What keeps me up at night—US East Coast time—is reading Turkey's morning news concerning Syria and Iraq. The insomnia is especially severe when my thoughts turn to nuclear security not just in Syria and Iraq but in countries throughout the Middle East.
All participants in this roundtable agree that, despite the achievements of the Nuclear Security Summits, the threat of nuclear terrorism is not necessarily diminishing. In the Middle East, nuclear terrorism seems a particularly immediate concern. True, the region lacks large quantities of highly enriched uranium and plutonium. But its political instability and its tendency toward violent extremism are conditions that can enable nuclear terrorism.
According to the 2016 Nuclear Security Index, published by the Nuclear Threat Initiative (NTI), Middle Eastern nations rank poorly when it comes to safeguarding their nuclear materials from theft. Of the 24 countries that possess at least 1 kilogram of weapons-usable nuclear materials, two are Middle Eastern: Israel and Iran. The Index ranks these countries near the bottom of the theft-protection list. Israel comes in at number 20 and Iran at 23.
Among the 152 countries with less than 1 kilogram of weapons-usable nuclear materials, about a dozen are Middle Eastern. They are all over the lot in their vulnerability to theft—from the United Arab Emirates at number 24 to Syria at 151 (just above Somalia). Clearly, the region's efforts to prevent nuclear theft are not strong enough.
Where vulnerability to nuclear sabotage is concerned, the Middle East does even worse. Of the 45 countries in NTI's sabotage index, five are Middle Eastern. Israel—the highest-ranking of the five—comes in at number 36. Iran is tied with North Korea for last place.
And as my roundtable colleague Hubert Foy has discussed, concern about nuclear materials is not limited to fissile materials. Radiological sources are also an issue of pressing concern. The Middle East's generally lax security environment, along with its political instability, makes the misuse of radiological sources more likely in this region than in many other places.
Civilian radiological sources are ubiquitous, particularly in medicine. They would be relatively easy to access in children's hospitals, for example. Luckily, most radioactive sources are not easily dispersible. Their half-lives are short. They could contaminate only limited areas. Moreover, anyone attempting to steal an unshielded source might die from acute radiation exposure. Still, using a radiological source in a "dirty bomb" could create panic and terror in local populations. A dirty bomb would turn affected areas into no-go zones for a number of years, which would have profound economic repercussions.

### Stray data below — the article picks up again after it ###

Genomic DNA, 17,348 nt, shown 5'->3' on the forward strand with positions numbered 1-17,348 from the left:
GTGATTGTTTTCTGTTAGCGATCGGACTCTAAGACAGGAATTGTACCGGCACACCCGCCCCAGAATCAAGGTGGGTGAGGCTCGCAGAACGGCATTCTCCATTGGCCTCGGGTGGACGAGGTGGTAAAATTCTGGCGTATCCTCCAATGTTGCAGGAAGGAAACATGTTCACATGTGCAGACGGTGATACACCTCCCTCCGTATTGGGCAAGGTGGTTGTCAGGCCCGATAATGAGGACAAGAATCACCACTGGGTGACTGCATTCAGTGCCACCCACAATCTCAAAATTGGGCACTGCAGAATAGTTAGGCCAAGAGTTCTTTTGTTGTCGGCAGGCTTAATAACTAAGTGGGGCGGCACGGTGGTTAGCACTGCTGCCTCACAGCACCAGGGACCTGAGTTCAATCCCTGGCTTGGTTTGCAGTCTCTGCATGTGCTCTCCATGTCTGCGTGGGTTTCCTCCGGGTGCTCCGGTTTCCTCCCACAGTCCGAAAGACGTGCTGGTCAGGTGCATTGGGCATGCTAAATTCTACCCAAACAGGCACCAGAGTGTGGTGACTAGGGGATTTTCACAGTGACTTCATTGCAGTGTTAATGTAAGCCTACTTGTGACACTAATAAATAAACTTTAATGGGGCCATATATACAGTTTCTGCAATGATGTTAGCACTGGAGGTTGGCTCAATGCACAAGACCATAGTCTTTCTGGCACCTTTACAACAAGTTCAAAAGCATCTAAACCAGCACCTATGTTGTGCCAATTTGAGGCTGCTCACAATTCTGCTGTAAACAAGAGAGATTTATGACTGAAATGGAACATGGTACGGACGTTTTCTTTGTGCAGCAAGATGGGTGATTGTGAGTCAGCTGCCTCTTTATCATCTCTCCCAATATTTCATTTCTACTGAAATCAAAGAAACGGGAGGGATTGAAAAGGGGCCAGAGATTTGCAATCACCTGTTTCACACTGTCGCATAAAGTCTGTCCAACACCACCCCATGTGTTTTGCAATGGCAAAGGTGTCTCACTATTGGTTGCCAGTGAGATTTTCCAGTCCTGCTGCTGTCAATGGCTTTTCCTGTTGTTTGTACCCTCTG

Another reason to be concerned about Middle Eastern nuclear security is the planned expansion of nuclear power in the region. Some nations, pointing toward Iran's limited right to enrich uranium under the Joint Comprehensive Plan of Action, will also wish to enrich uranium domestically. To be sure, such nations have the right to pursue the peaceful uses of nuclear energy, including uranium enrichment. But in order to alleviate international concerns about their enrichment capacity, these nations must develop robust laws regarding nuclear security. They must establish procedures for secure interim storage of nuclear materials. And they must make final disposition plans for spent fuel and radioactive waste.
The International Atomic Energy Agency can help with all of those tasks. It has the authority, resources, and expertise for the job. But a lot of work will nonetheless fall to state regulatory authorities. A key challenge will be for regulators to establish independence from political authorities. A key component of success, meanwhile, will be identifying nuclear security approaches appropriate to the region—via close cooperation between regulators and the nuclear industry. Here the Nuclear Security Summits can extend their legacy. The Nuclear Industry Summits that ran parallel to the Nuclear Security Summits offer a valuable model for including industry in the dialogue toward establishing good nuclear security practices in the Middle East.